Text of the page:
At the beginning, it was really loud. It was like a 10. And I could hear it even coming out of my ears. It was just so loud and I couldn’t sleep. Right now, it’s like a two or three. And the skills that I have learned, like you said, like the skills and, you know, the counseling, you know, the support group, several support groups that I have joined, several counselors that I have joined, they have given me the practice, like all the practice that I have mentioned, and they have lowered the volume. I’m still working on it because I’m so new to it, it just happened to me last November, I’m still working on it, and then learning how to cope with it. But the fact that the volume went down, I never believe you when you said, “It’s going to go down, it’s just going to.” I , but it went down, thank God. And it is not controlling me. I think that’s one of those most important, like, I never thought I was going to control the tinnitus, but it’s not controlling, me or my life or my plans. And that’s where I think I was getting really depressed. Now it seems like I’m controlling the tinnitus, and I never thought I was going to be in that situation. Because at the beginning, I couldn’t even figure out what trigger it, or what, you know, so now I know it’s just like, okay, there’s certain I’m learning, I’m learning how to cope with it.

Ben Thompson, AuD.

And through that process of learning how to cope with it, you are reducing it. You are reducing the tinnitus itself.

Genoveva

Correct. Correct, and I think one of ’em is just confronting it where not… I don’t fear it. ‘Cause at the beginning it was just so new, and the fact that we’re not giving to me any solutions, I don’t fear it no more. Through the group and through the support group, through America Tinnitus, if I have found really doctors that understand like yourself, what is tinnitus? So I have able to actually feel more confident that I’m getting the right information, I’m going the right path, and that also also has helped me not to be so stressed out about the situation. And so I think that’s one of the things that I highly recommend to get the support. You the support and all the tools and skills, and everything and fight it, you know, fight it. Like, when I learned where people were sending me… Because in March about the older man who committed suicide in Texas because of tinnitus, is I was like, “That’s not going to be me, all right? “We have to fight it, there have to be a solution “and we have to fight it.” And it was hard, it was really hard. But thank you, Dr. Ben, for providing the space because it has given us hope that there’s something that we can be done, and it’s not going to control our life, tinnitus is not going to control our life. Like, we can continue on with our life and having this problem.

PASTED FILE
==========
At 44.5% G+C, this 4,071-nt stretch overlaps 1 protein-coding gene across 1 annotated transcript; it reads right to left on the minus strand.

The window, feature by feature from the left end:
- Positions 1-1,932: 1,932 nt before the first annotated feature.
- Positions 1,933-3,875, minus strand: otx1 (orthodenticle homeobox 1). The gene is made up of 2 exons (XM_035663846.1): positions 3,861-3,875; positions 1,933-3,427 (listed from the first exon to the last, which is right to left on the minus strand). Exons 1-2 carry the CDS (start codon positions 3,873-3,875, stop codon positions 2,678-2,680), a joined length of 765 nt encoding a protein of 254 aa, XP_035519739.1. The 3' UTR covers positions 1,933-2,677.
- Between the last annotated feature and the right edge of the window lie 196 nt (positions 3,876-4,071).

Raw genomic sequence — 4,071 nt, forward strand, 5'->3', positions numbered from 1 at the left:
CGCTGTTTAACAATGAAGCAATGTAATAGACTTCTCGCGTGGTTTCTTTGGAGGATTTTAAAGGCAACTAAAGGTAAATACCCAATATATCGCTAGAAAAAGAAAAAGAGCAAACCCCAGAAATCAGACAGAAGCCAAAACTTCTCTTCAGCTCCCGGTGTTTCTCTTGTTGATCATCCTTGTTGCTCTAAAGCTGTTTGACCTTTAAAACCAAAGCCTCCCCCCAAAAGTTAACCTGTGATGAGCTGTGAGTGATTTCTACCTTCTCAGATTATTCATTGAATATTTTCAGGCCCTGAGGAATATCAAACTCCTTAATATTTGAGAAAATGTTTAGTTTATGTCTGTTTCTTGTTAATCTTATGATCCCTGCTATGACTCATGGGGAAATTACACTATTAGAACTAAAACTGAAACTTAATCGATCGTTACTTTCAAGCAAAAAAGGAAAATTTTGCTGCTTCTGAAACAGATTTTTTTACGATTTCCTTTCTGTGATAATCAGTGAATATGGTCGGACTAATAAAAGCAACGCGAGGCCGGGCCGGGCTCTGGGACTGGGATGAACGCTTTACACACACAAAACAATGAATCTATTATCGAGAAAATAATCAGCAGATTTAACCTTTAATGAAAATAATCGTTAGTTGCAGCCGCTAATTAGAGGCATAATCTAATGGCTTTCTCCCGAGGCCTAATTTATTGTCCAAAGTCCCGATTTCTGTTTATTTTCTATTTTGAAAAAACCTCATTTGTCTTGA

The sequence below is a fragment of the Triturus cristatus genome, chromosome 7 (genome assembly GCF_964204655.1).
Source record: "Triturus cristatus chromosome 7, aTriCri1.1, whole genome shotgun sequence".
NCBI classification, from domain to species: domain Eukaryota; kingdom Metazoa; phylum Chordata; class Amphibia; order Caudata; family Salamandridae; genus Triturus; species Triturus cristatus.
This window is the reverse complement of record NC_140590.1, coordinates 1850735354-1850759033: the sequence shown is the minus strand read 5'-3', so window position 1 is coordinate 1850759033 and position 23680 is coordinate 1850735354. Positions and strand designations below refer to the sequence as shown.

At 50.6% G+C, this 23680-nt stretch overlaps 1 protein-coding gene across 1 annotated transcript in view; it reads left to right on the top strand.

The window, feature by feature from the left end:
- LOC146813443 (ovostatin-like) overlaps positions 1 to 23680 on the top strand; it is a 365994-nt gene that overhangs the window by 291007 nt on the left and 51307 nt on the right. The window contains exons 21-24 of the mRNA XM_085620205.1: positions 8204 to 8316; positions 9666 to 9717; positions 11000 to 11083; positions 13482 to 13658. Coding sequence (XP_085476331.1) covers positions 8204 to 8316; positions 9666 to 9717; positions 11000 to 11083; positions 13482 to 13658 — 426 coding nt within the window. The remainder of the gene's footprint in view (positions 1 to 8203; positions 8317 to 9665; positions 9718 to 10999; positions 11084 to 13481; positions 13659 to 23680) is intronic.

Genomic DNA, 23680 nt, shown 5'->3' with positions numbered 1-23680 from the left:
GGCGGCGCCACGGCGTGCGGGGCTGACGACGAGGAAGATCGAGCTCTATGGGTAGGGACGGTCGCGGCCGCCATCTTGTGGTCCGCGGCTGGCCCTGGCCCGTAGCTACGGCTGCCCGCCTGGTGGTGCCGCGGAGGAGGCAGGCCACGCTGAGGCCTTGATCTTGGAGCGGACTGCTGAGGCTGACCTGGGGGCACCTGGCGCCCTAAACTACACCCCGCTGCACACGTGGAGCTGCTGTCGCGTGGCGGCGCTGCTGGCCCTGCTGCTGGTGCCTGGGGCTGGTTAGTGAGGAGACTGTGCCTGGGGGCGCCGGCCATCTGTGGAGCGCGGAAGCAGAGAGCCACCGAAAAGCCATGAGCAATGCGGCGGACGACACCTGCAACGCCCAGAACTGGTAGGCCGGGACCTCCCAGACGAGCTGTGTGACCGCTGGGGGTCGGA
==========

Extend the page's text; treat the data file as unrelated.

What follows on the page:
Ben Thompson, AuD.

You’ve been a great example of putting the practice to work. And I remember at the beginning that we were focused on very basic, very fundamental things, but I knew that it was in your long-term interest to focus on the very basic, fundamental things first. And earlier, the first three months, you were in what we now call the urgent care phase, where you had a serious problem, and it’s as if you needed emergency help, or urgent care help, and you weren’t sure what to do. So in that urgent care phase, it’s very confusing and overwhelming. And when you’re not sleeping well, when you have high stress, high anxiety, I wouldn’t expect you to do much. I mean, just waking up, eating three meals, spending some time with family and going to sleep, that’s a full day when you’re operating on low energy from the tinnitus, insomnia and the stress, and anxiety. So, I’m so happy you were able to transition out of that phase. And like you said, “I told you it was possible.” The reason we’re making this podcast is to showcase people that, okay, even when the first few months are very tough, there’s still hope. You’re not finished with this. You’re not done with tinnitus retraining. You’re not done with keeping to work on the practices that you’ve learned, but you are definitely at a different spot than when you started. And I wanted to bring you on to showcase that positivity and that hope, because we’re not just talking about you coping with it and dealing with it. We’re actually talking about your volume went from, what did you say? Eight out of 10, to two or three out of 10.